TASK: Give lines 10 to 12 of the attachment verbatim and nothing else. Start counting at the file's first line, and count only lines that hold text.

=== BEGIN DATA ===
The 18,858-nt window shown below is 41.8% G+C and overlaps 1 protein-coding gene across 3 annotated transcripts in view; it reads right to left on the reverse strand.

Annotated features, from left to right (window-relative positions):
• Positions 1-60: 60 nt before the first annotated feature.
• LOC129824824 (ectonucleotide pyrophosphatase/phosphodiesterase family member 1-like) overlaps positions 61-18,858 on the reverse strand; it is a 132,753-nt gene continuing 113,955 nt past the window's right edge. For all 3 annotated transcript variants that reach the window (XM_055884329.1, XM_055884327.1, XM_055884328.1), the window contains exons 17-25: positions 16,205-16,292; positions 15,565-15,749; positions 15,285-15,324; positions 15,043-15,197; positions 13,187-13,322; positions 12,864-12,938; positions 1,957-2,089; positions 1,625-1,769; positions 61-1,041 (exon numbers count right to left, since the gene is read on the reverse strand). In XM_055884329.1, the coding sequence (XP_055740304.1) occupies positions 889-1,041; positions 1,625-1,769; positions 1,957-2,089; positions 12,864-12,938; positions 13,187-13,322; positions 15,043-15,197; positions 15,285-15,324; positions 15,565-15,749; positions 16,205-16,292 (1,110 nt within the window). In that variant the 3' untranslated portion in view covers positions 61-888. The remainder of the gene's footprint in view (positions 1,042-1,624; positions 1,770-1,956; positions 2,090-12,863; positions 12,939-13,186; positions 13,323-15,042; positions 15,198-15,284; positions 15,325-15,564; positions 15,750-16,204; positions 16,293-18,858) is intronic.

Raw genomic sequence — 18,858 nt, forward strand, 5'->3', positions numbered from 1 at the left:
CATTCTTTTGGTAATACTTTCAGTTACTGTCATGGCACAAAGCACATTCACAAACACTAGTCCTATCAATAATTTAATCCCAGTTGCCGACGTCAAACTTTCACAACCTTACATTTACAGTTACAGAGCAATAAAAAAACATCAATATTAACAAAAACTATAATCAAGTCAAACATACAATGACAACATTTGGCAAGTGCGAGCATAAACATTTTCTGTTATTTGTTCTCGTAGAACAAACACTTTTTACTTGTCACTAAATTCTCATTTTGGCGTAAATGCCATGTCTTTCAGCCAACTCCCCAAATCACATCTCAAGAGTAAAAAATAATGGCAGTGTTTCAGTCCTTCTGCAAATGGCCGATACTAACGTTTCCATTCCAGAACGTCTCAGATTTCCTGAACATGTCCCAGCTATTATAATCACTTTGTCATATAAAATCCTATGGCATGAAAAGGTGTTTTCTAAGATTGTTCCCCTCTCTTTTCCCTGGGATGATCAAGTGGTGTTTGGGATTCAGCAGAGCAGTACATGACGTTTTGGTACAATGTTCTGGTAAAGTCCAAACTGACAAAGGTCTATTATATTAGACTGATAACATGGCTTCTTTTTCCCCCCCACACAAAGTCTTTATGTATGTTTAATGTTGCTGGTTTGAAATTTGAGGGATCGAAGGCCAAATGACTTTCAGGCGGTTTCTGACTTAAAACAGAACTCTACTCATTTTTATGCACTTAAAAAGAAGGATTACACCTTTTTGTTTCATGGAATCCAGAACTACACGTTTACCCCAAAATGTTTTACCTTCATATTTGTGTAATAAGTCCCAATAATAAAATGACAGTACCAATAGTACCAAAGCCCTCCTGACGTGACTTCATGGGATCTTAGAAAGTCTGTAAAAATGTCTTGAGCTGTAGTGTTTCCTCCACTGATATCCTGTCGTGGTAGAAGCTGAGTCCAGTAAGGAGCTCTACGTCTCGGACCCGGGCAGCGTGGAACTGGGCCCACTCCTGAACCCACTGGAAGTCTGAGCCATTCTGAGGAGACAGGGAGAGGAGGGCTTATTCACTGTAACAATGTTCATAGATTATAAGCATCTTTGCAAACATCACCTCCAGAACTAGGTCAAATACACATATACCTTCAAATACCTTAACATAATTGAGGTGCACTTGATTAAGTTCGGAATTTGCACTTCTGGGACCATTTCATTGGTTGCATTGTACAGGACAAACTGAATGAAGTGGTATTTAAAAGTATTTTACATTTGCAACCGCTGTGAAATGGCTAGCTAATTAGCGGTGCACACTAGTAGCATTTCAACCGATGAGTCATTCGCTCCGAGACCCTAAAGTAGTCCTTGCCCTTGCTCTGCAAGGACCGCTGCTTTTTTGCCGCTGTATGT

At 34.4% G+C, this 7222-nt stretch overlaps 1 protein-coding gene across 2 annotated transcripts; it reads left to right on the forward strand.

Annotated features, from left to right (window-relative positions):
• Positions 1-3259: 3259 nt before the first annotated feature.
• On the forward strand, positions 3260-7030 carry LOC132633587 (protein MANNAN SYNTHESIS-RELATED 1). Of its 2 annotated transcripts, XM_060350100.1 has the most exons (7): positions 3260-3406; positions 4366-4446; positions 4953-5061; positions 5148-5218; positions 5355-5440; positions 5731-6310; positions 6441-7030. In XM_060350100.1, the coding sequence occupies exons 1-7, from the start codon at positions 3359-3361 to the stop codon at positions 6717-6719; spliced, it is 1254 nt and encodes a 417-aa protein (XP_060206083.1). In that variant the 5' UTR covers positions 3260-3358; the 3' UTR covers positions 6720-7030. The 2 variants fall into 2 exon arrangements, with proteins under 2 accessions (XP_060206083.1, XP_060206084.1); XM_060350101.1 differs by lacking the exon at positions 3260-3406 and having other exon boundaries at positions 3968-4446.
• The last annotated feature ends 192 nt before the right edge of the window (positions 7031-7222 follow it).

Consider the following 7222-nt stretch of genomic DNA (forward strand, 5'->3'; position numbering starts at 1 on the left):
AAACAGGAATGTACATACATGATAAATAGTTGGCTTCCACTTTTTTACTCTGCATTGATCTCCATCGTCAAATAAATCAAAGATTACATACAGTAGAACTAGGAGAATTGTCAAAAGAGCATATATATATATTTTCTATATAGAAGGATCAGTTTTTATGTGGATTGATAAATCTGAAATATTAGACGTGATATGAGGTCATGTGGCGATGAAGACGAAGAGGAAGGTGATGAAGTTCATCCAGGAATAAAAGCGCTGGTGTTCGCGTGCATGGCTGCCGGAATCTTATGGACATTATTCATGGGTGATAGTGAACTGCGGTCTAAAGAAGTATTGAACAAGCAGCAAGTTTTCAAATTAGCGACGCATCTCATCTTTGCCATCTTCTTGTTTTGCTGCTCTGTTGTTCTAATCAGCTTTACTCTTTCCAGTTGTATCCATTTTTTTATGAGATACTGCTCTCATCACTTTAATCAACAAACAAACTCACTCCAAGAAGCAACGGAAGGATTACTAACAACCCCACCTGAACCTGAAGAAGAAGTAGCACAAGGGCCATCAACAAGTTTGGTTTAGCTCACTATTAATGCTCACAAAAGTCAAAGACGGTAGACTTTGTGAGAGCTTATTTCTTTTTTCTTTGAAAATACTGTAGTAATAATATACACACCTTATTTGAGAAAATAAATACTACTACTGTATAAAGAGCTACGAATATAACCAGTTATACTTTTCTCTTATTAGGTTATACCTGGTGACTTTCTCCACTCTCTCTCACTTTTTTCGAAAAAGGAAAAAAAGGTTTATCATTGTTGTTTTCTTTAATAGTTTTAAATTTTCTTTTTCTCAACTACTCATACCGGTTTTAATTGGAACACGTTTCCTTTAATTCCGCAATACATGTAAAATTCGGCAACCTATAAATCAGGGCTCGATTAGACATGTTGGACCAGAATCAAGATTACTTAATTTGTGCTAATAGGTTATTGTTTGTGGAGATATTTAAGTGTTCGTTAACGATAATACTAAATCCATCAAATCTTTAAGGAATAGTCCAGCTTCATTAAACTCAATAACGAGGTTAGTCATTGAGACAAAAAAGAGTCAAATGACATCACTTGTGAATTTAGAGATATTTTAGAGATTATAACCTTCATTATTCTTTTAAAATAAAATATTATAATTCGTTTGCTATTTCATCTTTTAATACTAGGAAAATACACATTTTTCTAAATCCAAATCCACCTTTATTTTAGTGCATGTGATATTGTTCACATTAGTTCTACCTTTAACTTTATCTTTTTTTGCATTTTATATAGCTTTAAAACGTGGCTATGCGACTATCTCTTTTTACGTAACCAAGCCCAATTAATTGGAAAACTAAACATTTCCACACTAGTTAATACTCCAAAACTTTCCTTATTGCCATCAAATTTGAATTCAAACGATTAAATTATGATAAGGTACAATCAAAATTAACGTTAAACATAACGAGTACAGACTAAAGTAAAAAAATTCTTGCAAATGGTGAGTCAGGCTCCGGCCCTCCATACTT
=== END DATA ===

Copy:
• On the forward strand, positions 3260-7030 carry LOC132633587 (protein MANNAN SYNTHESIS-RELATED 1). Of its 2 annotated transcripts, XM_060350100.1 has the most exons (7): positions 3260-3406; positions 4366-4446; positions 4953-5061; positions 5148-5218; positions 5355-5440; positions 5731-6310; positions 6441-7030. In XM_060350100.1, the coding sequence occupies exons 1-7, from the start codon at positions 3359-3361 to the stop codon at positions 6717-6719; spliced, it is 1254 nt and encodes a 417-aa protein (XP_060206083.1). In that variant the 5' UTR covers positions 3260-3358; the 3' UTR covers positions 6720-7030. The 2 variants fall into 2 exon arrangements, with proteins under 2 accessions (XP_060206083.1, XP_060206084.1); XM_060350101.1 differs by lacking the exon at positions 3260-3406 and having other exon boundaries at positions 3968-4446.
• The last annotated feature ends 192 nt before the right edge of the window (positions 7031-7222 follow it).

Consider the following 7222-nt stretch of genomic DNA (forward strand, 5'->3'; position numbering starts at 1 on the left):